Why I Yelled at Someone Else ‘s Kid

It is always touchy when your children are playing with new kids. Every parent is watching, some closer than others. Then it happens. One of the kids does something dangerous or mean and it is time for a parent to step in. The problem is, that child’s parents are nowhere to be seen. So what do you do?

Why I yelled

Let me tell you about what happened earlier today that got me thinking about this. We were at a local preschool gym class. The class had just ended and the kids were playing while the parents were getting shoes on and collecting our things. In the viewing area of the gym, there is a large box/bench that parents sit on, and kids climb on because they are kids.

My daughter and two other children had climbed on the backrest and were standing near the edge looking over the side. They were close to the edge, but after repeated warnings not to get too close, I wasn’t worried anyone was going to get hurt.

 

Then Jonny (not his real name) came over. Jonny is what we will call strong-willed. He doesn’t always play nice and is enough of an issue that, while he doesn’t play with my daughter, I still know his name. Well, he climbed up with the other kids, ok so far, and started to push. My daughter took a stutter step towards the edge but was able to catch herself.

I was on my feet and moving toward them before my daughter could turn to me. I yelled out in my deep baritone I use when I want to sound in control, “Jonny, NO, we don’t push.” The mom and dad who’s kids were playing with my daughter were now on their feet and joining me at the bench. I grabbed my daughter as they grabbed theirs. Jonny’s grandmother appeared and grabbed him. He started crying as she took him away. I am not sure if he was crying due to me yelling or due to his grandmother taking him away.

I quickly turned and did something stupid. I started to explain myself to the other parents for yelling at Jonny. Not to Jonny’s parents or grandmother in this case, but to the other parents whose kids were playing with my daughter. I was trying to justify my actions. I wanted them to know what I saw and why I yelled at Jonny. I was apologizing for protecting my kid.

So, why did I apologize?

But why did I apologize at all? I did nothing wrong. If I allowed it to continue my daughter or one of the other preschoolers could have been hurt. Yet I was compelled to apologize for correcting someone else’s kid. I was worried that in yelling at a child who wasn’t mine, yet clearly in the wrong, I would anger the parents around me.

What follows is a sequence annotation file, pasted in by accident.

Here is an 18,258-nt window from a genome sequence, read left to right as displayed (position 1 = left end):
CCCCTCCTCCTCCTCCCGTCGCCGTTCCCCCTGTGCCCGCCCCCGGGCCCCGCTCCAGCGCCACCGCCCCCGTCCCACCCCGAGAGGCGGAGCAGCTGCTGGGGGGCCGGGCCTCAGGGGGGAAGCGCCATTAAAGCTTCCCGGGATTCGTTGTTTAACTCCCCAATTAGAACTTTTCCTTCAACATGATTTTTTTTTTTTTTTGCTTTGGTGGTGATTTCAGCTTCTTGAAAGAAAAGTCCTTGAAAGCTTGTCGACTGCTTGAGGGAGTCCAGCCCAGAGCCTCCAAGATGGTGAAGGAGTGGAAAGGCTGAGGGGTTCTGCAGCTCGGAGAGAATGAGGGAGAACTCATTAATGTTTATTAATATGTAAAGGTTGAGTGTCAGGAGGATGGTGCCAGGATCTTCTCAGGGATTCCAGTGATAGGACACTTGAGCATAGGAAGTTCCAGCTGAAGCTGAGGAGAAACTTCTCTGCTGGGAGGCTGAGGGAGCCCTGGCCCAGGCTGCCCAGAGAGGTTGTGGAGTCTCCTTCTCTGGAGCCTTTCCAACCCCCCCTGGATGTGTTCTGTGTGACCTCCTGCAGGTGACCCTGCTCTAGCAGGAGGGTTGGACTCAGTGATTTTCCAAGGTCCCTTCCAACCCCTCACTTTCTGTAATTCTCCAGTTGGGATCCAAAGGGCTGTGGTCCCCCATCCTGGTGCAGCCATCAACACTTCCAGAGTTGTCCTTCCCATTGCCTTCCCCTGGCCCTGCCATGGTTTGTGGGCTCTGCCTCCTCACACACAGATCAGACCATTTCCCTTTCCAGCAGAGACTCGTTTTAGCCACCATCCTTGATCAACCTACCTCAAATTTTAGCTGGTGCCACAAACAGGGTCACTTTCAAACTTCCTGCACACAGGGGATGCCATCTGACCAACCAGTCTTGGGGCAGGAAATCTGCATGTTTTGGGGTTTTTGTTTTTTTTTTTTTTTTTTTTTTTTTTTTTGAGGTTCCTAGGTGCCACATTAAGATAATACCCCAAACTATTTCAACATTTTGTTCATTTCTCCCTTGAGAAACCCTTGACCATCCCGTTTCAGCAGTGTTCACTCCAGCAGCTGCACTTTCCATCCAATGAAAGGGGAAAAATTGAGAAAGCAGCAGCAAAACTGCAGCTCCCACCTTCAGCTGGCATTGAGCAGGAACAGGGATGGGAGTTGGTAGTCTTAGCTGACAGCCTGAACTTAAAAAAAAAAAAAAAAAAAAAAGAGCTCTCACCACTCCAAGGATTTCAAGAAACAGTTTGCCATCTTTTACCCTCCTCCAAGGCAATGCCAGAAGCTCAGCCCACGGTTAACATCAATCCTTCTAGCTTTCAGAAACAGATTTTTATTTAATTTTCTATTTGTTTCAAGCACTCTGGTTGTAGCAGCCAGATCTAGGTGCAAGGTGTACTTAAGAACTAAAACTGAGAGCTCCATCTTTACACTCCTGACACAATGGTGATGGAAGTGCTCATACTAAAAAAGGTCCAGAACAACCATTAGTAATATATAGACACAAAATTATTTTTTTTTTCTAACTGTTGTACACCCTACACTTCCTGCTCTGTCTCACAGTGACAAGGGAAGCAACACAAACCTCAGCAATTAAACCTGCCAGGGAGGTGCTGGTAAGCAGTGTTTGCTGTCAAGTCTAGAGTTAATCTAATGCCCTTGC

Has it really come to this? Why we are so scared of each other? I know if the situation was reversed I would want someone to stop my girls from hurting someone. But maybe not. Maybe I would take offense. If I felt they were singling my daughter out, or if she wasn’t really doing anything wrong.

We need to get back to where we trust other parents. In my experience, rarely has any parent had it out for any other kids. If they need to tell the child to stop, or to settle down, just let it go. We need to stop being so protective, so worried about our kids, that we think any adult telling them to be careful is out to get them.

There is one exception to this rule. If you’re not helping her up, or saving her from a fall, don’t touch my child. That is the one thing I admit I am very uncomfortable with. Maybe a little growth on my part is needed there, but that one I am just not ready for.

 

Jonny’s grandmother never said anything to me about yelling, and I am glad. She may have been embarrassed, or thought I didn’t do anything wrong. Now that I’ve had some time to reflect, I don’t think I did anything wrong and I am no longer sorry. If Jonny would have hurt my daughter or one of the other girls, I would have felt worse that I did nothing than I did for yelling at him. He needs to learn and someone needs to teach him. If I scared him, oh well. Maybe next time he won’t push the girls around.

How about you? Have you ever had to yell at a stranger’s child? How did the parents react? How did you feel about it? Leave a message in the comments below.

Photo from David Goehring– Flickr.com – CC

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Bryan Alkire

Bryan is a Stay at Home Dad from Kalamazoo MI. Every day he is lucky enough to experience the joys and struggles of raising his two young girls. His older daughter, a brain tumor survivor, has just started school. His younger daughter is a ball of energy that always keeps him on his toes. He chronicles his adventures with his girls and beautiful wife on his blog www.kzoodad.com. When not watching the girls he plays golf (badly), enjoys craft beer, and working on that book he keeps promising to get done.

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